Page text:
Throughout these initial spaces, walls are dressed in a muted silver-grey stucco, and a metal grid ceiling in black floats neatly overhead.
30 Foot Large Elliptical Sculptural Ceiling Light Fixture
An element of absolute wonder in an otherwise formal and astute space is the massive elliptical sculptural ceiling light fixture! This 30-foot large customized element, the black ellipsoid light encompasses a corner that holds the waiting area, and extends beyond it, above the angled reception desk.
As part of The firm’s deepening interest and innovation in lighting design, this Cosmic Orbit light has been carefully custom-designed in plaster of Paris, cast upon a special armature of aluminum and wood.
Being a large-scale, and one-of-a-kind installation, each curve and radii were precisely modeled and executed on-site, with the final solid form being coated in matt-black PU polish.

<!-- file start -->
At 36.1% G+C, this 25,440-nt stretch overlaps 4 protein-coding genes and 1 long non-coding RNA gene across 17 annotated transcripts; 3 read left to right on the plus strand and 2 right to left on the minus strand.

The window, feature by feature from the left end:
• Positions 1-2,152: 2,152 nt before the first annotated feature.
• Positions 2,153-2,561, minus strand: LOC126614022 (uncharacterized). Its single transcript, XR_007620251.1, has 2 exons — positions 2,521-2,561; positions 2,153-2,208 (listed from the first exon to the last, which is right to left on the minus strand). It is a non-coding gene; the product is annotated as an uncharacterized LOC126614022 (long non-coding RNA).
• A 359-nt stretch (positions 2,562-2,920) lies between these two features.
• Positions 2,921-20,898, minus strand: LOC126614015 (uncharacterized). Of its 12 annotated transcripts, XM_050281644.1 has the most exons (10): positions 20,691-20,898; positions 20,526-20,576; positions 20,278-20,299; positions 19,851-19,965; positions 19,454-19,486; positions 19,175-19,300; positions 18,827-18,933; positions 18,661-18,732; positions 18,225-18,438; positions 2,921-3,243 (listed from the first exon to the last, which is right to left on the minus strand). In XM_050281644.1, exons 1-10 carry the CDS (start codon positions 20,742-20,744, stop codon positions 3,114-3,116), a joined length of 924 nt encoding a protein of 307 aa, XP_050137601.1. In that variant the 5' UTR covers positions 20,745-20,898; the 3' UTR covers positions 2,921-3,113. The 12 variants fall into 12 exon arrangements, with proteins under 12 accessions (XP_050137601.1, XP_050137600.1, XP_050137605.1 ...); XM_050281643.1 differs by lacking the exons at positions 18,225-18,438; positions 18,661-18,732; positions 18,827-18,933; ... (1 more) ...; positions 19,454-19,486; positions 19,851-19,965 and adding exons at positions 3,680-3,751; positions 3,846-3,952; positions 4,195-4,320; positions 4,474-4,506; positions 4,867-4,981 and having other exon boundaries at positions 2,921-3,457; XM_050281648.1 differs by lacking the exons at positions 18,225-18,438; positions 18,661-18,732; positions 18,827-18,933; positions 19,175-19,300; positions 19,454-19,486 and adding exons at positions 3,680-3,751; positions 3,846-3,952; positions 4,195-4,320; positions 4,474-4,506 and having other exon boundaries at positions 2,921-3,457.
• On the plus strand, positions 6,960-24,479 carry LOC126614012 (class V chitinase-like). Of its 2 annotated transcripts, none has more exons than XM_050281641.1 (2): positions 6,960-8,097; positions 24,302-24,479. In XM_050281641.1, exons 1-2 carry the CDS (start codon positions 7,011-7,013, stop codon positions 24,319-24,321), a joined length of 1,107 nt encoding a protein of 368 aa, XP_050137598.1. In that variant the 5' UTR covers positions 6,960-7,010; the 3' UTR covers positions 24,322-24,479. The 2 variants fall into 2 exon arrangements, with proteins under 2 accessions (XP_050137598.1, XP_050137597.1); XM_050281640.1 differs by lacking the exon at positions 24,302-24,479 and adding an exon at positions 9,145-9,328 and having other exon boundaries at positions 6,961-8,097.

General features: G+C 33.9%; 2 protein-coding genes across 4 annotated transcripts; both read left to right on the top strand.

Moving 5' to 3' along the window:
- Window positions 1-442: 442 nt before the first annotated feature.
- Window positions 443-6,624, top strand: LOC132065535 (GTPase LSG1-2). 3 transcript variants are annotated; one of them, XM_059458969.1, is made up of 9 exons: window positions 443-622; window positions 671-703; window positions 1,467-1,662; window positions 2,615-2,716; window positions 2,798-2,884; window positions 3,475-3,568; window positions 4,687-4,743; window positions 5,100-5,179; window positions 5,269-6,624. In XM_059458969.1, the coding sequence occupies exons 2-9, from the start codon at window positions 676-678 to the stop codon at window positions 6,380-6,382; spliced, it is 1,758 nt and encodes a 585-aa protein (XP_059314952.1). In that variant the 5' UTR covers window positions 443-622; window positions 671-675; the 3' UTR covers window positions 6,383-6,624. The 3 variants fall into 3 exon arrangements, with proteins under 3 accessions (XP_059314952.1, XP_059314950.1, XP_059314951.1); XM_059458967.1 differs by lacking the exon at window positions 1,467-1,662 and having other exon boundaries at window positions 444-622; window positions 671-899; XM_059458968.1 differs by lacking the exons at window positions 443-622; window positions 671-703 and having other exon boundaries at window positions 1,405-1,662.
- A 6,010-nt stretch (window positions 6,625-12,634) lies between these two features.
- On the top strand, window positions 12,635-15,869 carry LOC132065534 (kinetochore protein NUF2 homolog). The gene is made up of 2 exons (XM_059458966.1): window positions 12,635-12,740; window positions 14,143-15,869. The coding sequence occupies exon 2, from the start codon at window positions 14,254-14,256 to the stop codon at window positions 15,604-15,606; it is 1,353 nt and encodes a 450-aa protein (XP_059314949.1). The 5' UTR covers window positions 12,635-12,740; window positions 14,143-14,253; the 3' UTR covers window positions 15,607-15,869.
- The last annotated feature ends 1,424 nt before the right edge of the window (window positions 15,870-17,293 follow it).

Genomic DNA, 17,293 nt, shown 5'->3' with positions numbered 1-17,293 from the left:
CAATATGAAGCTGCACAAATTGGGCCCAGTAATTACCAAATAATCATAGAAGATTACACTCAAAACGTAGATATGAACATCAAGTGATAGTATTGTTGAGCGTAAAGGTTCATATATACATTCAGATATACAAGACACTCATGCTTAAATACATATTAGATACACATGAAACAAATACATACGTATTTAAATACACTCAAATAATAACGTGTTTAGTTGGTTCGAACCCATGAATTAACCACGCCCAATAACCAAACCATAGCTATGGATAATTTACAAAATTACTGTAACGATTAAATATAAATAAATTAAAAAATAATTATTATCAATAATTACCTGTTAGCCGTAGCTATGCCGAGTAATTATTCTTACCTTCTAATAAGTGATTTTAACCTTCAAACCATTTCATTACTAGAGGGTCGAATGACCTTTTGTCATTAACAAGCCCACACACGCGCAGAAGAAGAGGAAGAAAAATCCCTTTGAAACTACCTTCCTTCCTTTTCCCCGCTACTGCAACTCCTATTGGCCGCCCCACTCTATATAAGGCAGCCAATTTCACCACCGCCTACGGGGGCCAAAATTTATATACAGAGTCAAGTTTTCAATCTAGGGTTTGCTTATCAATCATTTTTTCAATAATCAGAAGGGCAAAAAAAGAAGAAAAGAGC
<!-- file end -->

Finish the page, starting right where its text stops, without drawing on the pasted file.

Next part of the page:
When switched on, the circumferential profile LED light in warm-yellow to add an experience of hurtling through a cosmic expanse, and the weightlessness of being in space!
An exposed brick wall as the backdrop, with warm spot-lighting and plush seating at the waiting zone, anchors the space back to gravity.
Further inwards, a seamless expanse of micro Crete flooring leads the eye. The building’s original Kota stone flooring came with a character of unevenness and was chipped away to create a levelled 8mm floor surface for an even and clean finish.
This seamless horizontal surface extends across the office floor, except in spaces that are raised on a step, such as the waiting lounge platform.
Lightweight Black Metal partition